At the age of 21, I was diagnosed with Type 1 Diabetes during my first semester of graduate school. I was a go-getter, an over-achiever, and on track to take the career world by storm. The months leading up to my diagnosis were painful, as my pancreas began to deteriorate, unbeknownst to me. Slowly, my energy levels depleted and I struggled to find an ounce of motivation to complete the simplest tasks. My body had been hijacked. Continue reading →
Riding 800 carbs of fruit to steady glucose control? Huh? Robby Barbaro (a person with type 1 diabetes) joins the podcast from Santa Monica to bust paradigms by introducing the high-carb, low-fat philosophy to revolutionize type 2… and type 1 diabetes management. Currently, Robby is a plant-based diabetes coach: hosting retreats, 1-on-1 coaching sessions, and blogging from MindfulDiabetic.com. If you, like us, have always been curious about the mysteries of insulin resistance, this is the avenue to enlightenment. We laughed, we learned, and we left inspired to push the boundaries of our perceived diabetes knowledge. He walks the walk and talks the talk.
We’re SO excited to participate in our first World Diabetes Day. With so much DOC love, wonderful causes and organizations, we created a short video to show our support. We hope you enjoy this impromptu video – Diabetes Daily Grind style. Cheers to the highs and lows everyone.
Whether you view dating as an enticing, fun experience or there’s nothing more you’d rather run and hide from, diabetes may be one extra thing to consider (and it’s important that you do)! As a young adult who has lived with type one her whole life, albeit minus 4 years, there are many questions I ask myself when it comes to dating:
When/How do I tell them about my diabetes?
What if there’s an emergency and they don’t know I have diabetes?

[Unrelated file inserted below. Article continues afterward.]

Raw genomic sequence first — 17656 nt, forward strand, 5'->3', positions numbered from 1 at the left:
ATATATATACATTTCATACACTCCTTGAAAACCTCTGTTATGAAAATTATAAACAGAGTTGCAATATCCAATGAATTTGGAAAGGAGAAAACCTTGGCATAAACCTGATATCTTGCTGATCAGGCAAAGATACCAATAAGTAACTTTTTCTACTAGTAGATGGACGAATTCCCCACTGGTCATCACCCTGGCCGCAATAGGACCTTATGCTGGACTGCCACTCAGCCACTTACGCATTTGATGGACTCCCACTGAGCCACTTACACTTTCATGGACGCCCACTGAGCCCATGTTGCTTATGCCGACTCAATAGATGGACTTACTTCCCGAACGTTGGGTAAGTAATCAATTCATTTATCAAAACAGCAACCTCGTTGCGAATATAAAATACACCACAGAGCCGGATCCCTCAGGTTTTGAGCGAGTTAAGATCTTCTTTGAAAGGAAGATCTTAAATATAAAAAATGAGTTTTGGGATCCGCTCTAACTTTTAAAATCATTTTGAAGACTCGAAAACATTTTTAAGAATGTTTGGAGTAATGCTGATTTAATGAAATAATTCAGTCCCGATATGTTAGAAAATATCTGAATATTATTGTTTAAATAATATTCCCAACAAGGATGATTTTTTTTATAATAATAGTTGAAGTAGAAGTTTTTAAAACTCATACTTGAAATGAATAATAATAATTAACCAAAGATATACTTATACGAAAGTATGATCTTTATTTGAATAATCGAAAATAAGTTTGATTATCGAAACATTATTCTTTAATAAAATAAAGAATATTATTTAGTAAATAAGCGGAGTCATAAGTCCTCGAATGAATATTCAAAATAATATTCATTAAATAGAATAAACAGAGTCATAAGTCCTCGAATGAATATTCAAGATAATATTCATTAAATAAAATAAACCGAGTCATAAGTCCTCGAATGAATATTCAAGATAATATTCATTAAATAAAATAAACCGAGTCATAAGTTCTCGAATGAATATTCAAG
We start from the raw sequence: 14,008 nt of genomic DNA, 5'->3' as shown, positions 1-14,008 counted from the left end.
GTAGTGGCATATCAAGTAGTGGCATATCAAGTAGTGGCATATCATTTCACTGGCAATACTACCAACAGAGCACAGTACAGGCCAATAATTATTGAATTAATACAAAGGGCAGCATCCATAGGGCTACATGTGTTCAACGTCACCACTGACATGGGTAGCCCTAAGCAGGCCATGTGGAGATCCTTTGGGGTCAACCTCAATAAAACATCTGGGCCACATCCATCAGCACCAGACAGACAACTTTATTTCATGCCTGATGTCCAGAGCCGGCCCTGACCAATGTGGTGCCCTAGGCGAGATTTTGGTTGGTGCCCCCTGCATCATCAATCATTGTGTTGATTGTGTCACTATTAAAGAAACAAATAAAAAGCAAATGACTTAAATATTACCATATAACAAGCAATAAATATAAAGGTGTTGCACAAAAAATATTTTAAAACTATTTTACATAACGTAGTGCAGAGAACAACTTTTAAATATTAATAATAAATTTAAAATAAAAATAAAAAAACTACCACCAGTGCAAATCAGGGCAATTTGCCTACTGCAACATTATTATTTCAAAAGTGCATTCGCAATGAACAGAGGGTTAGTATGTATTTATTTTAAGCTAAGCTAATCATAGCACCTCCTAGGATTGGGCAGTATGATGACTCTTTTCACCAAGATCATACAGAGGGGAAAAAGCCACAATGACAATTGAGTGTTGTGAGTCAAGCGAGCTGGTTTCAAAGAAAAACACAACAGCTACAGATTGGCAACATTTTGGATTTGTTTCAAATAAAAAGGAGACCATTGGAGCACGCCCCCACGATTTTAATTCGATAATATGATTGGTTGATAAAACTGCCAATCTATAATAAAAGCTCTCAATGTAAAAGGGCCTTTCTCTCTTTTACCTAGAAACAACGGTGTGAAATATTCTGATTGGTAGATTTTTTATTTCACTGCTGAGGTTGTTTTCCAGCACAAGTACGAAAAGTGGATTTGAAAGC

You never know when you’ll run into someone who shares a similar life philosophy, but after a chance meeting in college, Mark Carter resurfaces on Okie soil. He’s real and doesn’t hold back about his love of Equal and Chik-Fil-A. In this episode, our longest one yet, he shares his journey of being an ambassador for people with diabetes who don’t have a voice. If you’re brave enough to listen to the whole thing, we hope you’ll leave with the thought – is diabetes a blessing or a curse?Continue reading →
I’ve read a lot about the word “no” this year. It all started with Shonda Rhyme’s Year of Yes in which she actually wrote an entire chapter about saying no. She explained how learning to say no fortified her yeses. She says, “No is a complete sentence. I’ve heard that cliché over and over. So I decided to treat no in the same way I treat saying thank you. Say no and then don’t say anything else.”
Amber loves to travel so she hit the road and ventured to Texas (one state away from our OKC home). What better way to meet fellow PWDs than traveling the southwestern countryside? Before heading out she contacted the American Diabetes Association to see if anyone in their part of town had a story to share. They totally hooked her up with Deirdre Murphy, a lovely woman who went from an original Type 2 diagnosis to eventually being re-diagnosed with Type 1. In the 30th show, Deirdre shares her 12+ year journey and reflects on living life with T2D… and now T1D, eventually coming to a place of relief at the type 1 prognosis (a rare event).
When I received my invitation to serve as a Peace Corps volunteer in Ukraine, it included a primer on life in Ukraine, with general information on history, geography, transportation, culture and a small section on food. It should come as no surprise to other PWD, but I have a sometimes wonderful and sometimes dangerous relationship with food. The information shared they’re heavy on meat and vegetables, with seasonal access to produce, and the majority of grocery shopping is done in open air bazaars and small shops. This was helpful, but didn’t minimize my anxiety when it came to carbohydrate counting or questions about glucose tab availability. Continue reading →
Imagine putting your child with type one diabetes (T1D) to bed with less fear of a dangerously low blood sugar. If you have T1D, imagine doing a triathlon or a belly dancing class your friend keeps bugging you about with confidence your blood sugar will remain stable along with your energy levels. The process I used to achieve near normal blood sugar took some time, commitment, experimentation, and sacrifice. All people with T1D have unique physiologies and my experience may not extrapolate to anyone else. However, the process I used is inexpensive and has no side effects, but the benefits could be priceless. Continue reading →